MSPs claim to practice securing users’ cloud-based data and showcase their data center’s best security features. But, what happens if even industry best practices fail and customers experience data loss? Data recovery contingency planning needs to be an integral part of cloud storage security. Because some vendors scramble to work the angles and avoid answering directly in order to win contracts, we’d like to put it all on the table. You deserve to know the answer to the cloud management industry’s most taboo question: what happens if customer data evaporates in the cloud?
It’s the MSP’s responsibility
By using a cloud vendor or MSP, you’ve typically given the responsibility of hosting and maintaining your IT system to someone else. So, cloud storage security as well as data recovery falls under their umbrella of responsibility. To ensure a vendor is able to provide continuity by managing your data in a way that supports the best possible recovery practices, check their Service Level Agreement for the following:
Constant duplication and reinforcement measures can protect data if it has been compromised in a single location. For example, multiple data center locations, firewalls, file and print services, carriers, and Internet connections ensure that hosted materials are secure and protected during regularly administrated backups. [The Cetrom Hybrid Cloud infrastructure also offers an additional redundancy measure, as it permits on-site data storage.]
Your data should be backed up on a daily basis. Period. Every business day, users are making changes to your organization’s data. Even if a simple outage should result in data loss, your provider should be able to recover the most recent backup (which should be from the previous business day). Additionally, your provider should have backup uninterruptible power supplies to support these daily backups, as well as daily performance. Bottom line: there is no excuse for data loss under your MSP’s watch.
Practice makes perfect
Employing the best backup and redundancy measures means that stored data should be retrievable in spite of a catastrophic or Force Majeure event. But how does a cloud vendor go about recovering the hosted materials in the midst of emergency events? Just as fire fighters perform regular drills and training to prepare for the most precarious challenges they may face, your MSP should do the same… in a test environment, of course. A vendor can simulate outages and other business down situations to practice recovering data. These drills should be detailed in the MSP’s Service Level Agreement, along with the following contingency plan details:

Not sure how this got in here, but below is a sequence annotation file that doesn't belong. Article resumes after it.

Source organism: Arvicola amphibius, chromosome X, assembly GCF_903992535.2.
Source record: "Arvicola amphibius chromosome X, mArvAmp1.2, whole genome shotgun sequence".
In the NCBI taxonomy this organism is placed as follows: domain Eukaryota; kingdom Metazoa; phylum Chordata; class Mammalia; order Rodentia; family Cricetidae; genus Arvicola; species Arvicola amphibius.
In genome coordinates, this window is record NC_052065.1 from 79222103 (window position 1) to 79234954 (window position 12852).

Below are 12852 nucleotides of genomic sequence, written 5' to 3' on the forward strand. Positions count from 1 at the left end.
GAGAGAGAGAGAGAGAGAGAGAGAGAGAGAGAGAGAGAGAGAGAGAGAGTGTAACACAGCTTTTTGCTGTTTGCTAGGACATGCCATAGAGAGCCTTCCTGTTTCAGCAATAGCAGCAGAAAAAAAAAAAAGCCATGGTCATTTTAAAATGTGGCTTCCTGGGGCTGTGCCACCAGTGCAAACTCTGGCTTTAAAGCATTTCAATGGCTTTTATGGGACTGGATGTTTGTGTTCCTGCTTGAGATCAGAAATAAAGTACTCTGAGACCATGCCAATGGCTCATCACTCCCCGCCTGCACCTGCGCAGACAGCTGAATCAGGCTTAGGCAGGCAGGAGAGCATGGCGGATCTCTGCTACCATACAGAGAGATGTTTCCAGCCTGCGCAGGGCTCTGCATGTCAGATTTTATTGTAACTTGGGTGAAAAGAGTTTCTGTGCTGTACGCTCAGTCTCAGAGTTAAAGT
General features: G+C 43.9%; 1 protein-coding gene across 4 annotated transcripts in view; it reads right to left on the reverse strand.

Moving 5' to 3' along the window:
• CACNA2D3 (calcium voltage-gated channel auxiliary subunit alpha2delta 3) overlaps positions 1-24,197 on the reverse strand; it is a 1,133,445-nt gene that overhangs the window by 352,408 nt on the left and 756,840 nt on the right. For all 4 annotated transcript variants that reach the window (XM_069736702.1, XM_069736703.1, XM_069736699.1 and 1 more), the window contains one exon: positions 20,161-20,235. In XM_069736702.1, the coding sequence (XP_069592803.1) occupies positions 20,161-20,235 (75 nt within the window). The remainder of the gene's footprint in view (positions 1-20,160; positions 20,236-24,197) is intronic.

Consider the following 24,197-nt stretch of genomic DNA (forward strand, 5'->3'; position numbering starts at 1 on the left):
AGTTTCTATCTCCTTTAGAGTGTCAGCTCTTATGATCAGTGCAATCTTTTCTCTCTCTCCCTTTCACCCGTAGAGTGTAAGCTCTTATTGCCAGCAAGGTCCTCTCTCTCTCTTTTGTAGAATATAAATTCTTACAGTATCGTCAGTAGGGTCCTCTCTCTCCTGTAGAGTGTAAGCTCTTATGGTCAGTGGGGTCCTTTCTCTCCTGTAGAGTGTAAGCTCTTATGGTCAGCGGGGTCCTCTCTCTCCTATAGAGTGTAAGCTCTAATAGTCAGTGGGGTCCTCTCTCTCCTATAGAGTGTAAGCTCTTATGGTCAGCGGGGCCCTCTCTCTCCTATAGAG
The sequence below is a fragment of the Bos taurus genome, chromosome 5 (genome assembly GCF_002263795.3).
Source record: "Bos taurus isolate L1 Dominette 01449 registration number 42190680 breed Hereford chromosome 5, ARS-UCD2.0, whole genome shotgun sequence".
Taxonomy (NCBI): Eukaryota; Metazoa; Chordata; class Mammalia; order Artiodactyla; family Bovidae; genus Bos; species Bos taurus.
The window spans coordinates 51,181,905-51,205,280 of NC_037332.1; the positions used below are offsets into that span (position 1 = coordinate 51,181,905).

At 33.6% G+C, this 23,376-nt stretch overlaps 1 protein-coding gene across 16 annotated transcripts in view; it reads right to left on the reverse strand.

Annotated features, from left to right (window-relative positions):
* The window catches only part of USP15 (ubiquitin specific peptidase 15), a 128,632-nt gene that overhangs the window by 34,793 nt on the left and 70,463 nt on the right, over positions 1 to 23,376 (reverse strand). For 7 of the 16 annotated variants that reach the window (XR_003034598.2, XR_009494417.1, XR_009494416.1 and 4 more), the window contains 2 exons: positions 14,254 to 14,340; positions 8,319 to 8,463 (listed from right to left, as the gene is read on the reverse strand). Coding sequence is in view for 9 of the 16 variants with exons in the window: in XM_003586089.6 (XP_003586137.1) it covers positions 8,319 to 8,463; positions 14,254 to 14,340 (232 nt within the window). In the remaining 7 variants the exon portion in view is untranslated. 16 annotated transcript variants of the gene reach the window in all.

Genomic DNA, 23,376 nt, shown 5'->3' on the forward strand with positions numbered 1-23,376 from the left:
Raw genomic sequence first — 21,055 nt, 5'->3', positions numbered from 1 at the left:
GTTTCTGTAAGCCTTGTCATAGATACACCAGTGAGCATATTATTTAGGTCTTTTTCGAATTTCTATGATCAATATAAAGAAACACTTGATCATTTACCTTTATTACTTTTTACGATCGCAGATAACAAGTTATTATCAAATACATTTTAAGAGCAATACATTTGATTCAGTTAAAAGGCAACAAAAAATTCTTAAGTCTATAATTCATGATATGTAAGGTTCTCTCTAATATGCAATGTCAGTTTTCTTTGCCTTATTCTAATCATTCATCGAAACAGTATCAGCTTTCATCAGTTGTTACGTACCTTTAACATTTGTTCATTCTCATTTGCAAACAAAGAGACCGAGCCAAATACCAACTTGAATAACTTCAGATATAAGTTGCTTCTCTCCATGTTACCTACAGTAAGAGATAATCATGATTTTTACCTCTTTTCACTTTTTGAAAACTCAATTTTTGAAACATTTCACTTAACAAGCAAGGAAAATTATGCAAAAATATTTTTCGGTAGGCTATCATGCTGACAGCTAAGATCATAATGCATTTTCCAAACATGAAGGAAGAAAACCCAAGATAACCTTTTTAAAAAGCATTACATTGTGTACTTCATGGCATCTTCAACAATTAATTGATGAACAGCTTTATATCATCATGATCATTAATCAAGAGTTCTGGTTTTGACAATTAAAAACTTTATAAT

Your hosted data is legally your property, so you have a right to know where it is at all times. This remains true even if a Force Majeure situation causes data loss. In case of this scenario, a provider should, at the very least, be expected to keep you in the loop on the recovery process. Some MSPs agree to provide a daily report to their customers, detailing progress and the actions taken to recover the lost data.
You should expect that your most current data be recovered and returned to you. After all, if your vendor was following the cloud management industry’s best practices, they would have backups from the most recent business day. Furthermore, you should expect service fees to reflect the services provided during these events. In other words, if the vendor’s servers are down for an extended period of time, your bill should be reduced. For more information on disaster recovery and cloud storage security, contact a Cetrom cloud professional today!